When artists come together from varying ends of the industry for a collaboration, the end result prototypically comes across as well-intended, but not-so-well executed. Thinking back to ill-fated collaborations strung across the past decade or so, like Jay Z and Linkin Park’s Collison Course, it wouldn’t have been so much of a stretch to find even Nickel Creek-famed Sara and Sean Watkins in hot water with their own such endeavours. But Watkins Family Hour take such tales of musical tradition and flip them flat on their backs, writhing for air, and it’s all in an ironic sweeping homage to tradition in this selection of studio-recorded covers.
Based off of their own collaborative live act of the same name, well-known amongst members of the LA-bound folk sect, the Watkins siblings bring on the likes of Fiona Apple, Heartbreakers keyboardist Benmont Tench, Soul Coughing bassist Sebastian Steinberg, multi-instrumentalist Greg Leisz of Bon Iver revere, and drummer Don Heffington, for their first studio album as the Watkins Family Hour. Though developed in a studio setting, the album comes to life with a live exuberance unseen in the majority of such vivid and lush recordings. There’s evidence enough that these well-regarded musicians are coming together as friends to pay tribute to some of the great songs of old; there is nothing more or less to this ensemble, and that in itself develops a palpable grace to admire throughout the album.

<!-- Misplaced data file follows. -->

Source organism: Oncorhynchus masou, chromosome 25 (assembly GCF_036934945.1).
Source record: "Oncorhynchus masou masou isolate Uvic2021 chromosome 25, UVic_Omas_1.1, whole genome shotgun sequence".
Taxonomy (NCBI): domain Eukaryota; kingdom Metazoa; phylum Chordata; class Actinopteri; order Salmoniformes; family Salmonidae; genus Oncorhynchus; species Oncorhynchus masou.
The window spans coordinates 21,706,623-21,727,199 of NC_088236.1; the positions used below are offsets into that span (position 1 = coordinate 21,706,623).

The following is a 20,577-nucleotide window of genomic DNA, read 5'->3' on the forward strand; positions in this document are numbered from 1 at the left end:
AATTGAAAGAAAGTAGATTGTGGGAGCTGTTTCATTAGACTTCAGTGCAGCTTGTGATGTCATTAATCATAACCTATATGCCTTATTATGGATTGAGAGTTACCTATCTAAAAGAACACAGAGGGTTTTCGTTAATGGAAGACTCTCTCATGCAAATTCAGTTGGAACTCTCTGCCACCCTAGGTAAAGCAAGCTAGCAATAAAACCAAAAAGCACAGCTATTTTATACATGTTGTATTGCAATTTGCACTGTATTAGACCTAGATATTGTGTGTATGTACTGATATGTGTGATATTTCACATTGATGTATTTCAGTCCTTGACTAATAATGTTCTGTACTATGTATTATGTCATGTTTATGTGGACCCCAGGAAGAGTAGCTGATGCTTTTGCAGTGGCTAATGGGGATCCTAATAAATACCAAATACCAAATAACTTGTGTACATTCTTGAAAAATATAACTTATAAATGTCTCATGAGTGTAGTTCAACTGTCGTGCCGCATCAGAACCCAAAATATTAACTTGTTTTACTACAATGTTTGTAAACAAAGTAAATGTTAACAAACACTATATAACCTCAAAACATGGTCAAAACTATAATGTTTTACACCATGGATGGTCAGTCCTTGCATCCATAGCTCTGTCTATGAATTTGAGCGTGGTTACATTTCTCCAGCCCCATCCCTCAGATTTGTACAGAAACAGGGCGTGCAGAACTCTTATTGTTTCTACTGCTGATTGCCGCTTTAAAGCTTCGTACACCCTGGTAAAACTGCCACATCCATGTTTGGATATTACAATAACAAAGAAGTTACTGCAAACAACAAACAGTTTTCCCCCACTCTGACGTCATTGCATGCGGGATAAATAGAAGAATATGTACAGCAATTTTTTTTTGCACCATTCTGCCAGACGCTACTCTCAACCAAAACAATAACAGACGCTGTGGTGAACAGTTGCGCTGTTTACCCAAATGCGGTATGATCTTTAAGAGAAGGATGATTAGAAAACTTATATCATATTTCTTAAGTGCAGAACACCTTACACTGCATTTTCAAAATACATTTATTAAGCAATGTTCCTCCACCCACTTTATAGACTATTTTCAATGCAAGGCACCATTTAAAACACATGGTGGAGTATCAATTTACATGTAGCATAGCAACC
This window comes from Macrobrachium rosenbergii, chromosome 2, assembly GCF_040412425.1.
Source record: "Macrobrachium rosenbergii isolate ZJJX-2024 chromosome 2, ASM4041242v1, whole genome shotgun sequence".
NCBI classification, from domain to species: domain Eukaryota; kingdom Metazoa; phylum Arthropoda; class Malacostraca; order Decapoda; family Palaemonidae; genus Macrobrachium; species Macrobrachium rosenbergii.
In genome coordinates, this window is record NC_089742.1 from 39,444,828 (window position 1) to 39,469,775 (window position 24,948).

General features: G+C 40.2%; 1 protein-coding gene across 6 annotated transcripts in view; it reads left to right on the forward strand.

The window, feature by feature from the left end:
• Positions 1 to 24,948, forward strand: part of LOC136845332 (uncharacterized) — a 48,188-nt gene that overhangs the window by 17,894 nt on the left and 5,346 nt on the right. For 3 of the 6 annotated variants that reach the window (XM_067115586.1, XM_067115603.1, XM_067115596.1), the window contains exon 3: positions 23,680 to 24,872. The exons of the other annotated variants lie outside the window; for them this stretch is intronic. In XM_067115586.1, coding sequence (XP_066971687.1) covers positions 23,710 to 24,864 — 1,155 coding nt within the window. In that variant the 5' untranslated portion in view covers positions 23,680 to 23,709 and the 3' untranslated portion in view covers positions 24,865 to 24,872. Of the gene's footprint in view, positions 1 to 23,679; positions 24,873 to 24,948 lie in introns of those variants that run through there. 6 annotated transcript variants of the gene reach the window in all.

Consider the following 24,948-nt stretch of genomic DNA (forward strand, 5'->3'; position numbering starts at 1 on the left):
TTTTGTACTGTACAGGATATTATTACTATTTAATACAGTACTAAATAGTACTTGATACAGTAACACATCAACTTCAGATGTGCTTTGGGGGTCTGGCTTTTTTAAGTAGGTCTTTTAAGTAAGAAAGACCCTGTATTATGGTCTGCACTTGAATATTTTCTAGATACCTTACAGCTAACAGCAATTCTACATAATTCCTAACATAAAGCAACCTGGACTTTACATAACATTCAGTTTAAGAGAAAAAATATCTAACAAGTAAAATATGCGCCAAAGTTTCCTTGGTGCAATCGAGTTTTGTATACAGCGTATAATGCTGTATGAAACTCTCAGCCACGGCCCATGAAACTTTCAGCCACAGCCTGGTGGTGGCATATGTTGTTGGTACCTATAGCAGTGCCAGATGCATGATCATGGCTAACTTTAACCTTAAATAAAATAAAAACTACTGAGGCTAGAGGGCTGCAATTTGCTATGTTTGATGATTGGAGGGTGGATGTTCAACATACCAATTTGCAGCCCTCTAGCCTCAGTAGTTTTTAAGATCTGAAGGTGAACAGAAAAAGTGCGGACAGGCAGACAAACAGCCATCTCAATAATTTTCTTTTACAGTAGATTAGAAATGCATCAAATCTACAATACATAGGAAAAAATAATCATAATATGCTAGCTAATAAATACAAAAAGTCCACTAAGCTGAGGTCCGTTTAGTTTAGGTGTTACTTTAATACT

Accomplished musicians as they are, each track bounces with the professionalism of masterclass ensemble of instruments, including but not limited to keyboard, guitar, a drum set, bass, dobro, and violin. Their sensibility and experience with music offers themselves well to each song performed, ranging anywhere from Roger Miller and Robin Hood to Bob Dylan, Gordon Lightfoot, and Lindsey Buckingham, with a few solid standouts. Sara delivers a nostalgic and infectious vocal on Buckingham’s ‘Steal Your Heart Away’, and Apple notably soars on the country classic ‘Where I Ought to Be’ in a way that she usually doesn’t on her own records. Sean offers a melancholy chord with his rendition of ‘Going Going Gone’ as Steinberg does himself on his brooding rendition of ‘She Thinks I Still Care’.
Overall, Watkins Family Hour proves itself to be an unconventional success by acting as tribute to convention. Lush instrumentation is met by a meaning to these musicians’ craft, and it’s an absolute joy and a treat that they would release a series of fine recordings for those not quite as close to Largo at the Coronet as others. Here’s to hoping that Sara and Sean take the strong reception that they are being given for this release and take it across several other albums under the Family Hour moniker, perhaps even with new guests per every album like with their live show of the same name. This reviewer will not find his sleep until a studio-recorded Watkins Family Hour session featuring Jackson Browne finds its way into reality.
Words: Jonathan Frahm